Derby selection criteria needs updating

Churchill Downs updated its historic racetrack. Now it needs to tweak how horses get into the run for the roses.

Updated: May 13, 2005, 12:52 PM ET
By Randy Moss | Special to ESPN.com

In the temporary lull between the Kentucky Derby and Preakness (and at the risk of being labeled a Derby nerd), let me bring up these hypothetical but timely questions:

What if the Delta Jackpot and its $1 million purse is granted Grade 3 status? What if the WinStar Derby becomes a Grade 3 and its purse is boosted to $1 million? And what if either Delta Downs or Sunland Park then reaches into its deep slot-machine pockets to increase those purses to, say, $1.5 million?

In the current scheme of graded-stakes-earnings qualification to the Kentucky Derby, those races would count twice as much as the Santa Anita Derby and the Blue Grass Stakes. Is this what the founding fathers had in mind?

That is one good reason why Churchill Downs needs to think proactively and tweak the way Kentucky Derby starters are chosen, in the event more than 20 horses are entered. Actually, one could also cite the 2003 exclusion of Eddington and Rock Hard Ten as evidence that the 17-year-old system of choosing Derby runners needs a tuneup.

For a possible example of how the Kentucky Derby selection criteria could be changed, examine another longtime American sports classic held at a venue steeped in tradition -- the Masters.

Augusta National lists 17 qualifications for a Masters invitation. Several of them that involve lifetime achievement (past Masters, U.S. Open, British Open and PGA winners, for example) obviously are unworthy of comparision, because Kentucky Derby horses are 3-year-olds only once.

But the Masters also gives automatic invitations to the first eight players in the previous U.S. Open and the first four in the British Open and PGA, and those qualifiers are given precedence over the 40 leaders on the current PGA Tour money-won list, and the 50 leaders in the World Golf rankings.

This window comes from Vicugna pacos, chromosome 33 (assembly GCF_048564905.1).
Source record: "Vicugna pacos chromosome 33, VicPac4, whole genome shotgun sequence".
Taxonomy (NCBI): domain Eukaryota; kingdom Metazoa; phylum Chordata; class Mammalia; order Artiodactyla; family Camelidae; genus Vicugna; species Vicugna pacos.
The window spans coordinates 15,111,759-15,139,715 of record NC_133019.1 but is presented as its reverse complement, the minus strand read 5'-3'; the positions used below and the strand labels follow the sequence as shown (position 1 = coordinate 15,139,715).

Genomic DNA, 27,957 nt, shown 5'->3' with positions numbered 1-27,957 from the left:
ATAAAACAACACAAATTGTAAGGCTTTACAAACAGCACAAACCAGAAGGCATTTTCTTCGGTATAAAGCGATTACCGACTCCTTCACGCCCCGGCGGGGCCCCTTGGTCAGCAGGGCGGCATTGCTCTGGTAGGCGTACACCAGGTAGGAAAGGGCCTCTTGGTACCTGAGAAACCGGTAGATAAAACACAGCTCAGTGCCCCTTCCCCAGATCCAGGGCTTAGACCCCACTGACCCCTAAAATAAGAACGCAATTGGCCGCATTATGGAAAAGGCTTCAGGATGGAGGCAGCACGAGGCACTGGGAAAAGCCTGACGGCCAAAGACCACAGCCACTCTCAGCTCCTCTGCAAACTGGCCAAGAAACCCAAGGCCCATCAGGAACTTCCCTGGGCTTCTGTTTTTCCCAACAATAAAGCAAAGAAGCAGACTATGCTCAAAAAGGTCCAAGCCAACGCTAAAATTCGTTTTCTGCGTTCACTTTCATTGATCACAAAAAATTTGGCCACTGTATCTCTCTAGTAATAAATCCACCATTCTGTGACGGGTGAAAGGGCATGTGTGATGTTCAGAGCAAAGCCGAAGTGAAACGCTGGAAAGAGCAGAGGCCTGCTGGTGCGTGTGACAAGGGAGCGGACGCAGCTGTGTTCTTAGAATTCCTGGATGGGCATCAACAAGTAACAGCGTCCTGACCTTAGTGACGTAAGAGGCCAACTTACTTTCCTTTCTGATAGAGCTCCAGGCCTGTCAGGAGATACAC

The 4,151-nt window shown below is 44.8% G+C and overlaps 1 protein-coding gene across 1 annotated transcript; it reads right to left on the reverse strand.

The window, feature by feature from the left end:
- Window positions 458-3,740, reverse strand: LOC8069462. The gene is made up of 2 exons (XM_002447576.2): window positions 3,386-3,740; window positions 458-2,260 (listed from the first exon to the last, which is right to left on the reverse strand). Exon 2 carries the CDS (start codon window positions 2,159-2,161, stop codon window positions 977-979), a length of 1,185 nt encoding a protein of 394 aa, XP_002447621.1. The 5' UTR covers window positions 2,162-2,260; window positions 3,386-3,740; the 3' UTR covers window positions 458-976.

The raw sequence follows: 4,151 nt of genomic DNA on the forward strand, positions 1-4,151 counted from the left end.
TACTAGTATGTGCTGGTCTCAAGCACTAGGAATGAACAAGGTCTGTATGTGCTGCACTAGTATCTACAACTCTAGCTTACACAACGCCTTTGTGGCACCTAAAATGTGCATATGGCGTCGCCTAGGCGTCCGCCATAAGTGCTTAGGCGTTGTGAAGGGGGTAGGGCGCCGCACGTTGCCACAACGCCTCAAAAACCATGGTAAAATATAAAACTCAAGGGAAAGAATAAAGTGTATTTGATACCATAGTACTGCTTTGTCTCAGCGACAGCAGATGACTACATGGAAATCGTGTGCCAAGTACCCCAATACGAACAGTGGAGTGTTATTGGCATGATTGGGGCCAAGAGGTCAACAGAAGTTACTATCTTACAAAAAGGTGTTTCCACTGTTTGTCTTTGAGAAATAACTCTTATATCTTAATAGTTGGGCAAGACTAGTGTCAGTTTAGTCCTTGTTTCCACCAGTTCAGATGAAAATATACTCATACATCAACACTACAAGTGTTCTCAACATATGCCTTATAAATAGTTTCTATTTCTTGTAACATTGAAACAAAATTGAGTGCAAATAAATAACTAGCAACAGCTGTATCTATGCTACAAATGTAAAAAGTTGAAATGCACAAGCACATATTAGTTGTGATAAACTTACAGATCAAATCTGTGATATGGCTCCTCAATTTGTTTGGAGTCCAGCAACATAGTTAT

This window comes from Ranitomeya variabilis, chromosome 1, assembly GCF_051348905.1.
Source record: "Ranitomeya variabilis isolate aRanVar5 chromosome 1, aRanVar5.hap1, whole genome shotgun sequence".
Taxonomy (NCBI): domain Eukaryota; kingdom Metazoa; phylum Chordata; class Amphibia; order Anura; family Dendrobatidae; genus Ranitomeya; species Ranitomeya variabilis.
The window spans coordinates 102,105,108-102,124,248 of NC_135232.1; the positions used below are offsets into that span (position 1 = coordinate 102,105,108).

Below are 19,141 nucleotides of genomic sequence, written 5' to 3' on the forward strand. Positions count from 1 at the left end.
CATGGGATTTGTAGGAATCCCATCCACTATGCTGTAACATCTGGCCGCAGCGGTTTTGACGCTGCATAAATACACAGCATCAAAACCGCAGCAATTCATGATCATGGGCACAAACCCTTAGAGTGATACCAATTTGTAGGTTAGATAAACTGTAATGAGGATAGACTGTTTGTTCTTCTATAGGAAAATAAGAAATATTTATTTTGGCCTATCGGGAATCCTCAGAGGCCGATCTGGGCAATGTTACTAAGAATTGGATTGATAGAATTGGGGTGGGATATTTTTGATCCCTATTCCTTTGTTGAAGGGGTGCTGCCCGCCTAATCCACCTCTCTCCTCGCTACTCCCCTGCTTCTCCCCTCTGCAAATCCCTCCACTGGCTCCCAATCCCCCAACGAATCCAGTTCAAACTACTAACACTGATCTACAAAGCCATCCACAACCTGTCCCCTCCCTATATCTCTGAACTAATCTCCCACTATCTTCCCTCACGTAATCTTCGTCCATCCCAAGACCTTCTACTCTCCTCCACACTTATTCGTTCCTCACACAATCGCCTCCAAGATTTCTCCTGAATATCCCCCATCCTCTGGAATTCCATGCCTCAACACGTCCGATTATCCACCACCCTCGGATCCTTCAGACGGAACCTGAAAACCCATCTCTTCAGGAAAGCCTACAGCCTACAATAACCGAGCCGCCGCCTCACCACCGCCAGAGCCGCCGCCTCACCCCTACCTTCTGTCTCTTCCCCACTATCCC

Churchill Downs could easily apply that basic theory to the Kentucky Derby criteria, with more accurate results than the status quo that this year gave the $1 million Arkansas Derby and Florida Derby 25% more importance than the $750,000 Blue Grass, Santa Anita Derby and Wood Memorial.

Here is an example of how such a revamped system could work:

Give an automatic berth to the first three finishers of the Blue Grass, Santa Anita Derby, Wood Memorial and Florida Derby -- which also happen to be the only Grade 1 prep races for the Triple Crown.

Those horses could receive the first priority, and the next tier of qualifiers could then include the first two finishers of selected two-turn Grade 2 races such as the Arkansas Derby, Fountain of Youth, San Felipe, Gotham, Louisiana Derby, Lanes End, Illinois Derby and Lexington Stakes. The Santa Catalina and San Rafael -- also Grade 2s -- are not included on this list to avoid giving West Coast-based 3-year-olds an unfair advantage.

The final tier might include only the winners of other two-turn graded preps such as the Holy Bull, Santa Catalina, San Rafael, Rebel, Risen Star, El Camino Real, Golden Gate Derby, Tampa Bay Derby and UAE Derby.

Horses within each of the three tiers could be rated in order of preference by overall graded earnings.

Plus, an automatic first-tier invitation could also be given to the winner of the Breeders' Cup Juvenile, or possibly the winner of the Eclipse Award as 2-year-old champion.

This would be both simple and effective, and two years ago, such a system would have resulted in Eddington and Rock Hard Ten getting into the Kentucky Derby as first-tier qualifiers based on their third-place finishes in the Wood Memorial and Santa Anita Derby, respectively. And horses that win comparably minor Grade 3 races with potentially huge purses -- or finish second in a $2 million race such as the UAE Derby -- would not receive preference over more qualified horses that took traditional paths to Louisville.

The current way of picking Kentucky Derby starters is not horribly flawed, and has actually held up reasonably well with a few exceptions.

But if Churchill Downs can spend $121 million to upgrade its historic grandstand, why not spend the cost of a few hundred e-mail exchanges to upgrade the Kentucky Derby conditions and protect the integrity of the world's greatest race for years to come?

Randy Moss

Horse Racing
Before joining ESPN in 1999 as the network's chief horse-racing analyst, Randy Moss covered the sport for more than two decades for the Dallas Morning News, the Fort Worth Star Telegram and the Arkansas Democrat.